Top 20 Law School Announces Increased Selectivity

The student newspaper at George Washington University, The GW Hatchet, reports the law school’s happy announcement that its incoming class has the highest cumulative GPA in the school’s history.

Such news is hardly unique among law schools.  With law school applications rising, on a year-over year basis, 5% in 2009 and another 3% in 2010, it’s axiomatic that a lot of law schools have admitted their most qualified classes in history, judged by the hard data of LSAT score and cumulative GPA.

George Washington had a good year, rising in the US News rankings from 28 to 20, although that news was somewhat offset by the departure of its dean.  Of course, the school also raised its tuition by 5.25%, which was actually less than the average increase of 6.5% for top 25-ranked schools.

That constellation of data highlights two things for prospective law school applicants.  First, you’ll simply need a better law school application and hard data than you would have even two years ago if you want the same law school admission and financial aid opportunities.  The payoff differential (that is, the earnings and career potential conferred by a law degree against what an applicant must pay to attend law school, including debt) between schools is simply too great to make less than a maximum effort to obtain the best opportunities possible.

Recognizing the impact of law schools’ increasing selectivity should affect your view of your investment—of time and, yes, money—in your entire application, including LSAT preparation, strengthening your undergraduate GPA (if you are still a student) and preparing an application package that will show law schools why they want to give a seat to you rather than other applicants with comparable, or even somewhat better, LSAT scores and GPAs.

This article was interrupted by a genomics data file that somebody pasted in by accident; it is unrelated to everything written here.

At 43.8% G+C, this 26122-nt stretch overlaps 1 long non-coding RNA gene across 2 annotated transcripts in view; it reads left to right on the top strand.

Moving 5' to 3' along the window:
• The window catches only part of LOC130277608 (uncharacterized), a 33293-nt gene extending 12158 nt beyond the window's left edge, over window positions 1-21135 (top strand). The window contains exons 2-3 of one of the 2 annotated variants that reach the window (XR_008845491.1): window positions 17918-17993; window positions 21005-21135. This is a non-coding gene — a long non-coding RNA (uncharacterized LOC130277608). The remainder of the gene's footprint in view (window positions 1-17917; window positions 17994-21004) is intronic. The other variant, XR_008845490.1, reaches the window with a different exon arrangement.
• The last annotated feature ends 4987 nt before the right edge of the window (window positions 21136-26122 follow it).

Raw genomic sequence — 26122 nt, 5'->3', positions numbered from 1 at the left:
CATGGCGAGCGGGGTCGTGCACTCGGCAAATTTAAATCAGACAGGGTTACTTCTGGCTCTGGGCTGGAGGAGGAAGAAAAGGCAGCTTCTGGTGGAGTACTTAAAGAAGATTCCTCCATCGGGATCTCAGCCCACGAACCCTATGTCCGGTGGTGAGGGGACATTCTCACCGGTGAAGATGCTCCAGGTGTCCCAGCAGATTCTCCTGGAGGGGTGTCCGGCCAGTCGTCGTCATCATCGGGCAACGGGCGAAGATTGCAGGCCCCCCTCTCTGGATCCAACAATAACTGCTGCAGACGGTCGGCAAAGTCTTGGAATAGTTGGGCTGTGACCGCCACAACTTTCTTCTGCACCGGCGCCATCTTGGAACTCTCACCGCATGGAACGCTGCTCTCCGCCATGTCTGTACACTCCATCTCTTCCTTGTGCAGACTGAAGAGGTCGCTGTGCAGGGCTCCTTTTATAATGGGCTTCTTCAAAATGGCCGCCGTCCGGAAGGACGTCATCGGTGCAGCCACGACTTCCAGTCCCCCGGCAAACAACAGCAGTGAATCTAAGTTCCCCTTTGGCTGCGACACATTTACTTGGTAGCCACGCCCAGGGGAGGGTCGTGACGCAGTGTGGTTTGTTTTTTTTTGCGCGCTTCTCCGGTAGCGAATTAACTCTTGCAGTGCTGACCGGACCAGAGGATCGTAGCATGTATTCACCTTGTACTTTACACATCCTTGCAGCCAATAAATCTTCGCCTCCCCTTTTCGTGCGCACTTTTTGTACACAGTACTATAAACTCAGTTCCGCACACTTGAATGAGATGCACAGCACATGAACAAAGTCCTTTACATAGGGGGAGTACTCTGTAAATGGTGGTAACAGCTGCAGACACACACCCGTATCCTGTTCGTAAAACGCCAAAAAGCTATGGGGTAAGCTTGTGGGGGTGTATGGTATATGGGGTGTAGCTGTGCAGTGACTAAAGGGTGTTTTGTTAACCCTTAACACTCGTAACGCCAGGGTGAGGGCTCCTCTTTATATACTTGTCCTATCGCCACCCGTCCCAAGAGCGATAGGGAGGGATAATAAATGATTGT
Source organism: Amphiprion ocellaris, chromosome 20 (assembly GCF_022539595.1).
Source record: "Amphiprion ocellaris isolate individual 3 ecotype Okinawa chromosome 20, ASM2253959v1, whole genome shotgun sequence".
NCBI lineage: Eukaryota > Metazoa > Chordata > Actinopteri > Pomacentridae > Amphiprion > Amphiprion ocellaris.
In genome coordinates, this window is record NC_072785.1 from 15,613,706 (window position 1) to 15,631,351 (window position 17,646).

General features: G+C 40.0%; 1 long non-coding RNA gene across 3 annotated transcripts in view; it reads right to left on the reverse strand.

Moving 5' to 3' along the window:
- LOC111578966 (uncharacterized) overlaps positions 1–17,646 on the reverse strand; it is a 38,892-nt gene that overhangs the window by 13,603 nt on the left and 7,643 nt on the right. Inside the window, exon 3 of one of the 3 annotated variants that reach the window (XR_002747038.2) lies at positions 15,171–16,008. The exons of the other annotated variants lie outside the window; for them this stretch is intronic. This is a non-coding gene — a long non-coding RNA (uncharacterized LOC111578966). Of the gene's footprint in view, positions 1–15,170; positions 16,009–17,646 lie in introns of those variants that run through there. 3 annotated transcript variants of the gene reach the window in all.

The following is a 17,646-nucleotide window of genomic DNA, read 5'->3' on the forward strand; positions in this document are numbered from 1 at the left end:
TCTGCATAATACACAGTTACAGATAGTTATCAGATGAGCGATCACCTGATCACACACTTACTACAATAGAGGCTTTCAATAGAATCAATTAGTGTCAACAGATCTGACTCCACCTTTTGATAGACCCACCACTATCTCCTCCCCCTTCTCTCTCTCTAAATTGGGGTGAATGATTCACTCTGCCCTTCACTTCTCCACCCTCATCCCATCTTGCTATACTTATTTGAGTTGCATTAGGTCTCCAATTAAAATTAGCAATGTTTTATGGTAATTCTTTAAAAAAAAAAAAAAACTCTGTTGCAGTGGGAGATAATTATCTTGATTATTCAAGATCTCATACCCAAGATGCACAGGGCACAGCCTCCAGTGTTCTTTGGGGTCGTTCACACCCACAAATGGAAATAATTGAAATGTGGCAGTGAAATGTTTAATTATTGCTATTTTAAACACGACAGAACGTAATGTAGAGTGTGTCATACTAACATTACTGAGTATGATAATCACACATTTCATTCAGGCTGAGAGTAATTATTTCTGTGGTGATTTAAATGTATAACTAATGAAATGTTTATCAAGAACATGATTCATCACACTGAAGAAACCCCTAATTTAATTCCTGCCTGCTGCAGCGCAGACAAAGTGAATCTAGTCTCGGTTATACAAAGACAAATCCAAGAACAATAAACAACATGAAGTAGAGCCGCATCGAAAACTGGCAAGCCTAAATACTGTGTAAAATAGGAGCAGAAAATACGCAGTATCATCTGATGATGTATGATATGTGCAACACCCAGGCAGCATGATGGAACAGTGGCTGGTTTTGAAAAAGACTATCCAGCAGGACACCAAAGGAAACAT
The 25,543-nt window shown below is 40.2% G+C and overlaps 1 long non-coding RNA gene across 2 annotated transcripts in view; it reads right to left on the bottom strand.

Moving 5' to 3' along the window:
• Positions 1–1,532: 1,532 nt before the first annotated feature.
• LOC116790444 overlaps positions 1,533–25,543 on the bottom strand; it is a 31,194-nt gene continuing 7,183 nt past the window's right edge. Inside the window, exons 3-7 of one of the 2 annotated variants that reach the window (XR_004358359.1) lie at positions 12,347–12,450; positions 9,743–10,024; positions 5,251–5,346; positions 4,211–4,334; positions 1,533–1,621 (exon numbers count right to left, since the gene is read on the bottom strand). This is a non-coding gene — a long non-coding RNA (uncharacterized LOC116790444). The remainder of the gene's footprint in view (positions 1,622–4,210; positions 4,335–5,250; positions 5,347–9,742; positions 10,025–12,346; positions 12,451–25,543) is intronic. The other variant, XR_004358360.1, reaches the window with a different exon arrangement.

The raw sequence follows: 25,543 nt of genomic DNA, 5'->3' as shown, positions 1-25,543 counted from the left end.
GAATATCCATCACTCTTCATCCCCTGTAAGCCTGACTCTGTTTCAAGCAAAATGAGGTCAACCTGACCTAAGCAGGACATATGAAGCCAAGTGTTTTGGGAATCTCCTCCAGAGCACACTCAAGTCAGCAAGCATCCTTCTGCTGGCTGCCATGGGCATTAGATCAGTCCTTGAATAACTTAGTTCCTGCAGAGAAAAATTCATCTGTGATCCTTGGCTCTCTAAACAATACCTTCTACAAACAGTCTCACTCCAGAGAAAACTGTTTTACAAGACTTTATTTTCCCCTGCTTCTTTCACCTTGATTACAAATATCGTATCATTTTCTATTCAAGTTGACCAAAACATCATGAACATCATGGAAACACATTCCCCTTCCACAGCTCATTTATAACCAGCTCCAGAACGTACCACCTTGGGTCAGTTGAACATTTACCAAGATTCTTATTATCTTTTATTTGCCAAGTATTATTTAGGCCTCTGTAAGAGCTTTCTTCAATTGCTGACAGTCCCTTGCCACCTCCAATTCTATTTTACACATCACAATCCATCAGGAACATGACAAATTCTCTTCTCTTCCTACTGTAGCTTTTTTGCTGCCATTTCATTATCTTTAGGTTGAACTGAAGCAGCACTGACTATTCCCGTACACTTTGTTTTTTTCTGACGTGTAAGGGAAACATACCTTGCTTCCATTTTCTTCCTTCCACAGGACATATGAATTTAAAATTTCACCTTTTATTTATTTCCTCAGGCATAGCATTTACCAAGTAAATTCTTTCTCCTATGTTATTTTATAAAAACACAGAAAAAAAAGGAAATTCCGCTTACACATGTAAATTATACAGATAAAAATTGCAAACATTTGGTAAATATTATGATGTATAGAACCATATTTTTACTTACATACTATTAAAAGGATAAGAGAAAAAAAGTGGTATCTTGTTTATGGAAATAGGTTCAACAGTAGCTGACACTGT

The second implication is that you should think very carefully about why you want to attend law school.  That thinking should affect what differences in risk and reward you are willing to accept.

Third, you should calculate risk and reward more carefully than law students have traditionally done.  Average out-of-state tuition at a top 100 law school is now over $100,000 over three years; for top 50 schools, over $120,000; and for top 25 schools, over $133,000 (in each case, making the unrealistic assumption that there will be no further tuition increases).  That’s a significant financial risk.  But it represents only a part of your risk.  There are fees and other educational expenses, the opportunity cost of lost income for a job you either have or would have had in lieu of attending law school, deferral costs for interest on undergraduate debt and interest on your law school debt over its payoff period.

Against that are the potential rewards of a legal career (albeit in a much tighter market than prevailed for most of the last two decades), your likely income after law school and potential career flexibility.

One key is that while the costs are fixed, the rewards are not—they are potential.  Consequently, you should consider carefully a variety of potential outcomes and assign realistic probabilities to each.  There is a lot of information on this blog as to how you can do that if you don’t have an advisor (either at your school or one you’ve hired) working with you who is both adept at generating these analyses and whom you firmly trust to have your interests always at the center of their work.  Given where the market is, and the investment that law school requires, it’s only wise to engage in a serious examination of where a career is likely to take you before you commit significant time, money and heart to it.

~ by Kyle Pasewark at Advise-in Solutions on August 31, 2010.

One Response to “Top 20 Law School Announces Increased Selectivity”

  1. […] 2.  There are more law school applicants, and that trend is expected to continue.  That means that your LSAT score, GPA and application package have to be better now than they needed to be even a few years ago if you want to secure comparable opportunities (even without accounting for the reduction in those opportunities).  Selectivity has increased. […]

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